20th November 2018
Bernard Fortin, general manager of Peace River Logging talks about the transition from infield chipping to an off-highway, centralized wood yard and the accompanying improvements in operational efficiency.
Peace River Logging is a fourteen-year-old company based in Peace River, Alberta, a solid five-hour drive in a northwest direction from Edmonton. Peace River Logging is a 50/50 joint venture between Daishowa-Marubeni International Ltd. (DMI) and Woodland Cree First Nation, and was established to supply hardwood chips to the DMI Peace River Pulpwood Division Mill. The mill’s chip intake is 2,4 million cubic metres and it can produce up to 475 000 tonnes of air-dried kraft pulp annually. Harvesting operations take place on a 2,9 million hectare (7.2 million acre) forest management area in northwestern Alberta.
As Bernard explains, Peace River Logging started in 2004, initially as an in-woods chipping operation. An intensive winter harvesting and chipping effort was followed by an often prolonged spring break-up, and then a move to drier summer ground. “We were running out of summer ground and that would mean more winter chipping. We didn’t have the facility to handle more volume in a short period of time, so we wanted to spread it out over a longer period of time.” Bernard also wanted to keep the crew working year-round. “We always had three to four months off for the spring. We have had as high as five months off. Then you lose your key employees.” So last year Bernard put together a proposal to set up a wood yard where the company would stockpile and chip year round.
The proposal was accepted and next Peace River Logging negotiated to purchase a 130 hectare (320 acre) tract close to the end of the mill’s private haul road and just sixteen kilometres (10 mi) from the mill. “Our future plan is to build a shop on the property as well,” states Bernard.
The past winter was a season of transition for the team as they set up at the new wood yard all the while harvesting and hauling 300 000 cubic metres of tree-length wood – enough to last to November 2018 – from the harvesting site 130 km (80 mi) up the road. “We had to up our production last year,” explains Bernard. “Because we were still bush chipping last season, we were harvesting and hauling tree length at the same time so last year was kind of like two seasons in one in order to get our volume in the yard.” In addition to supplying chips to DMI, the company also supplies logs to Boucher Bros Lumber Ltd. in Nampa. “We did about 149 000 cubic metres for them last year and I think this coming season is going to be about 170 000 metres.”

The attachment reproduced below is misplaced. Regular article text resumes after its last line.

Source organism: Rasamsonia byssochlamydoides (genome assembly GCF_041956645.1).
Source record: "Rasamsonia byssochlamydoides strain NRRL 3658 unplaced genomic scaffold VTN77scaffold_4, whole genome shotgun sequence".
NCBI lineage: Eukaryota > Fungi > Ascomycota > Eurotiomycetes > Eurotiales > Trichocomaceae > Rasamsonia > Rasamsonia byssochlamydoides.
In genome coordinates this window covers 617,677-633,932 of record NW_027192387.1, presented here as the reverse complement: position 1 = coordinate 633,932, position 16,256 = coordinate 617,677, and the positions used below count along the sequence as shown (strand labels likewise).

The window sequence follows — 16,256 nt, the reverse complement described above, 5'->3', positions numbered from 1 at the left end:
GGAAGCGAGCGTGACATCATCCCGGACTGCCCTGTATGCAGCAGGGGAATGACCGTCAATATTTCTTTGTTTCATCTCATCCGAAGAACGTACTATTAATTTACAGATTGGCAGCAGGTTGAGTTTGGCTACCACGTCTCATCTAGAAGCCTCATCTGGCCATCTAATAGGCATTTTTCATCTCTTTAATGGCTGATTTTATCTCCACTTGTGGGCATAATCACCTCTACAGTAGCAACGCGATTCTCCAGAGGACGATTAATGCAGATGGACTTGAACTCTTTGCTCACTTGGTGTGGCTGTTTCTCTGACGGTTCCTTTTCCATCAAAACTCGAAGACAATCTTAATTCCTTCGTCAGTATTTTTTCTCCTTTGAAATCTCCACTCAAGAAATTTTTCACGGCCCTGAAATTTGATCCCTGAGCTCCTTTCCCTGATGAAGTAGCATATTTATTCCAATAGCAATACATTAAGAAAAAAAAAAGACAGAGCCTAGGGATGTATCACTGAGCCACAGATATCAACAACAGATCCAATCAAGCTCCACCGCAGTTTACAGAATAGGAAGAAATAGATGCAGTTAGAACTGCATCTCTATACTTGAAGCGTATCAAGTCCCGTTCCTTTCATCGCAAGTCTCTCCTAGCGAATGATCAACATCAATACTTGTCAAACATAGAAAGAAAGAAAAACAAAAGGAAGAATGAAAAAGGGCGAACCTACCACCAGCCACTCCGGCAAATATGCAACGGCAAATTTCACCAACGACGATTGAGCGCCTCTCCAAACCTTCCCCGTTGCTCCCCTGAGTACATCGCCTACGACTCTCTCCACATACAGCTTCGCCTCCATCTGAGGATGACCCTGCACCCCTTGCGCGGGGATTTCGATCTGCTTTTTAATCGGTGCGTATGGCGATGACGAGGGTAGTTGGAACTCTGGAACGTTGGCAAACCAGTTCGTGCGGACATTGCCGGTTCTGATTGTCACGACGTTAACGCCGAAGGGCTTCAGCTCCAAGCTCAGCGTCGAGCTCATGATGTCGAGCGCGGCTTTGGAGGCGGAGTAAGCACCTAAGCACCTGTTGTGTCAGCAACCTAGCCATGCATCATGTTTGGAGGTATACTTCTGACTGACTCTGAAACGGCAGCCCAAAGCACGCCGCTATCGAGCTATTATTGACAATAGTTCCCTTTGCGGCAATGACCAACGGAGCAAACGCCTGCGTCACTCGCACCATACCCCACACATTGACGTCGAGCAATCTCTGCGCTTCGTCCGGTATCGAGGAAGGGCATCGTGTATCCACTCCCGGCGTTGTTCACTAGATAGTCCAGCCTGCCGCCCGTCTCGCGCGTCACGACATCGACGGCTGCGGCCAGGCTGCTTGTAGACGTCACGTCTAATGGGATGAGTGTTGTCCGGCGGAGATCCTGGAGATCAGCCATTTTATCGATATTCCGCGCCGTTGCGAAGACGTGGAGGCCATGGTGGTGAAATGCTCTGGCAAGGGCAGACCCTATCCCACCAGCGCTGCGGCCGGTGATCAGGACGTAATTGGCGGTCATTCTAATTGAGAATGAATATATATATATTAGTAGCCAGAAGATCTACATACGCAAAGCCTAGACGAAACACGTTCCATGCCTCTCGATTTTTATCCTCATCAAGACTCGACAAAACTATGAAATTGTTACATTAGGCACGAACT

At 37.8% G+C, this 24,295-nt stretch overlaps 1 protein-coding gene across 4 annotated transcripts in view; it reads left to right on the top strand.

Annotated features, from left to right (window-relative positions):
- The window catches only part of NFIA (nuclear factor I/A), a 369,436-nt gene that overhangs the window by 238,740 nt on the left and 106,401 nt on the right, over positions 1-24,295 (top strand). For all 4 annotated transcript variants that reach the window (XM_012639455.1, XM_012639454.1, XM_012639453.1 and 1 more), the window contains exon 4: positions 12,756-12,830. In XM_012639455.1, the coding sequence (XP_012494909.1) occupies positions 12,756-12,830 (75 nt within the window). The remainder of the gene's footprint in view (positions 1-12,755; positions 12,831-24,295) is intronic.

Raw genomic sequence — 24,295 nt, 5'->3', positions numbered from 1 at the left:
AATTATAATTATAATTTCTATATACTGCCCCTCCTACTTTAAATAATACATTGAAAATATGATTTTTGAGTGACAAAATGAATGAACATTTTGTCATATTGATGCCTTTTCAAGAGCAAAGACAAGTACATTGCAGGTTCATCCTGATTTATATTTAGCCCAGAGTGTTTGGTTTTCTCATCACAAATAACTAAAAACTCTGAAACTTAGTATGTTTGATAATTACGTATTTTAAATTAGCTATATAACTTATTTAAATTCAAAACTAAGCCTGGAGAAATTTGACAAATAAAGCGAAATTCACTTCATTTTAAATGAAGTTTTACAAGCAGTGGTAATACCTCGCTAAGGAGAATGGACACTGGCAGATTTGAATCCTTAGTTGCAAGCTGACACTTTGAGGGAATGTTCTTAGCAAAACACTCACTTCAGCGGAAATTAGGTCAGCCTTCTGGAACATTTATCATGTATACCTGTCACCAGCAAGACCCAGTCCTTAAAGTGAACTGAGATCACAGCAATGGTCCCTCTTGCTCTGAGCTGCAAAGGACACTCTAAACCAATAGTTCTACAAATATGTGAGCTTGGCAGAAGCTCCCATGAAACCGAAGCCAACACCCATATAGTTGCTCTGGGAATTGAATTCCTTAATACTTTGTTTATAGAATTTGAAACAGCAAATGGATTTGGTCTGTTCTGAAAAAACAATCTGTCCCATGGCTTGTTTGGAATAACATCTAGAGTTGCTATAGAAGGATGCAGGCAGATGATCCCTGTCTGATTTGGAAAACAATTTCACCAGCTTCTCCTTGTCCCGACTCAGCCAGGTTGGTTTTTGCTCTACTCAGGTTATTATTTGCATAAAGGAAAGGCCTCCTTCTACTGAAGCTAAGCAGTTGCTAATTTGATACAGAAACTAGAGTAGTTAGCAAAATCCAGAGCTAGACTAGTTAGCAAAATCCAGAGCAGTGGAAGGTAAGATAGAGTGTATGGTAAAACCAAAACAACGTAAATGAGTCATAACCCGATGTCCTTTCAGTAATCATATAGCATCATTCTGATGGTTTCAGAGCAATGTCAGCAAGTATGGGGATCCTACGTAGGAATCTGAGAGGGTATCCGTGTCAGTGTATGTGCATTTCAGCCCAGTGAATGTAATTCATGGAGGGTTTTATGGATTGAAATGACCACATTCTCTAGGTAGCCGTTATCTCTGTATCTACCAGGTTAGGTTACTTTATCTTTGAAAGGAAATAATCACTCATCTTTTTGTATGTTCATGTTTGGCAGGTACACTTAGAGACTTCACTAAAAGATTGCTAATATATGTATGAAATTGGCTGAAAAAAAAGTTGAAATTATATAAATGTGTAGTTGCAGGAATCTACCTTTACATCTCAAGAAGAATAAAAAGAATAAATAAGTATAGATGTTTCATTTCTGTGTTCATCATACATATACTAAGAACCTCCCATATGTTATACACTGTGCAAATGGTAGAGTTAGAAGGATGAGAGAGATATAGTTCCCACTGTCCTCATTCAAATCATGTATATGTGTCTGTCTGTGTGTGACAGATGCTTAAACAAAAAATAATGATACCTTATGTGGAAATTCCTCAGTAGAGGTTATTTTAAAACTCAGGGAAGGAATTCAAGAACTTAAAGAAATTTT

The bottleneck of the operation has always been chipping and trucking. Before starting the new remote chipping yard, the company was running up to fourteen chip trucks.
While things moved along fairly efficiently in the midst of the winter deep freeze, it was always a short window and then Bernard found himself dealing with all manner of complications.
“When you have a dry year, it’s not bad but when you get a wet year, some months we barely worked. A lot of the time we pump water off of the haul roads, to clear them so that we can get back in there. Then we finally get the road shaped up and then we get another shower and we are down another week. In the meantime, we have guys sitting at camp and we’d get them to do a bunch of stuff – road maintenance, getting prepared to chip again, pumping water, and you do all that stuff, but you can only do so much.”
So the challenge was not only to find enough summer ground to harvest but also to deal with the 160 km (100 mi) private haul road itself. “You could have a light shower and the bush is nice and dry but your trucks can’t haul because it rained down the road. So here, rain or shine we can haul. And here we can maximize our equipment. We can do the same volume with one chipper because we can run seven days a week versus five days a week.”
Previously, Peace River Logging was running two chippers infield plus one spare with as many as fourteen on-highway haul trucks. The chippers were operating five days per week, 24 hours per day. With the new system in place, one chipper operates seven days per week, 24 hours per day, with one spare in case of breakdown. During winter, fourteen trucks with modified trailers haul tree length from the cut block to the yard. This past winter the off-highway trucks were typically hauling 50 tonne payloads. Two super-B chip vans are making the 32 km round trip to the mill around the clock, providing consistent delivery of twenty 42 tonne loads every 24 hours. In addition, Bernard is maintaining more year-round employment. One of the objectives of Peace River Logging is to create employment for the Woodland Cree First Nation and the local community.
To make this happen day in and day out, last winter Peace River Logging purchased two Tigercat loaders equipped with butt-n-top grapples. An 880D stays out in the stockyard – unloading the haul trucks coming from the bush during logging season, building eight metre (25 ft) high decks, and loading the forwarding vehicle, which is currently a rock truck pulling a log trailer. The 880D, often working out of sight in the stockpiles, is equipped with Tigercat’s RemoteLogTM telematics system, enabling Bernard to keep a close eye on machine utilization.
The second loader is an 875 that is stationed at the offload area adjacent to the chipper. It unloads the forwarding truck and is manned by the same operator that drives the forwarding truck. For manpower, Bernard employs one chipper operator, two loader operators, a truck driver and a lead hand for each shift. The chippers are equipped with their own cranes so the loader is not required to feed the chipper. “The next step is to think of a better way to forward the wood, maybe a dump trailer. Then we wouldn’t need to have the other machine to offload. We are always thinking of different ways to minimize our cost of retrieval.”